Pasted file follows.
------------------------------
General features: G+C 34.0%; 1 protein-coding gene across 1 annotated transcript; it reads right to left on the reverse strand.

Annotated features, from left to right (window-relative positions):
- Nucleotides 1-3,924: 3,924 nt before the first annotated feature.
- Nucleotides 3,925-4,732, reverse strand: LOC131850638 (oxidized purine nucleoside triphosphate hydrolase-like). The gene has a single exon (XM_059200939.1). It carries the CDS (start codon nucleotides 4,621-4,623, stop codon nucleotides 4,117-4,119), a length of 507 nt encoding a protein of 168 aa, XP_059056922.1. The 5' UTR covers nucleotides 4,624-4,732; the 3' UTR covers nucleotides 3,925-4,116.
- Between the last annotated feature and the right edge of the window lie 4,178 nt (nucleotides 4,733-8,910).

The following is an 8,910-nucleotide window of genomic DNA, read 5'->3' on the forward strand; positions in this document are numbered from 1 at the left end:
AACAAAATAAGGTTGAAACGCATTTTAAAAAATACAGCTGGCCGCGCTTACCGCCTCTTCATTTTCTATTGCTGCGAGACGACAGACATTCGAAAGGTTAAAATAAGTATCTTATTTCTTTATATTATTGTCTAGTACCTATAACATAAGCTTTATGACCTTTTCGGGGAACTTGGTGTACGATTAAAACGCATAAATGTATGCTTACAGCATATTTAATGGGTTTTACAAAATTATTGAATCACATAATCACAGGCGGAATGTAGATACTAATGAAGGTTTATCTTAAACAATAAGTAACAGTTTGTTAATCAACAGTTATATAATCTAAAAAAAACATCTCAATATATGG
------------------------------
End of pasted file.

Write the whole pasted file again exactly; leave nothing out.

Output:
General features: G+C 34.0%; 1 protein-coding gene across 1 annotated transcript; it reads right to left on the reverse strand.

Annotated features, from left to right (window-relative positions):
- Nucleotides 1-3,924: 3,924 nt before the first annotated feature.
- Nucleotides 3,925-4,732, reverse strand: LOC131850638 (oxidized purine nucleoside triphosphate hydrolase-like). The gene has a single exon (XM_059200939.1). It carries the CDS (start codon nucleotides 4,621-4,623, stop codon nucleotides 4,117-4,119), a length of 507 nt encoding a protein of 168 aa, XP_059056922.1. The 5' UTR covers nucleotides 4,624-4,732; the 3' UTR covers nucleotides 3,925-4,116.
- Between the last annotated feature and the right edge of the window lie 4,178 nt (nucleotides 4,733-8,910).

The following is an 8,910-nucleotide window of genomic DNA, read 5'->3' on the forward strand; positions in this document are numbered from 1 at the left end:
AACAAAATAAGGTTGAAACGCATTTTAAAAAATACAGCTGGCCGCGCTTACCGCCTCTTCATTTTCTATTGCTGCGAGACGACAGACATTCGAAAGGTTAAAATAAGTATCTTATTTCTTTATATTATTGTCTAGTACCTATAACATAAGCTTTATGACCTTTTCGGGGAACTTGGTGTACGATTAAAACGCATAAATGTATGCTTACAGCATATTTAATGGGTTTTACAAAATTATTGAATCACATAATCACAGGCGGAATGTAGATACTAATGAAGGTTTATCTTAAACAATAAGTAACAGTTTGTTAATCAACAGTTATATAATCTAAAAAAAACATCTCAATATATGG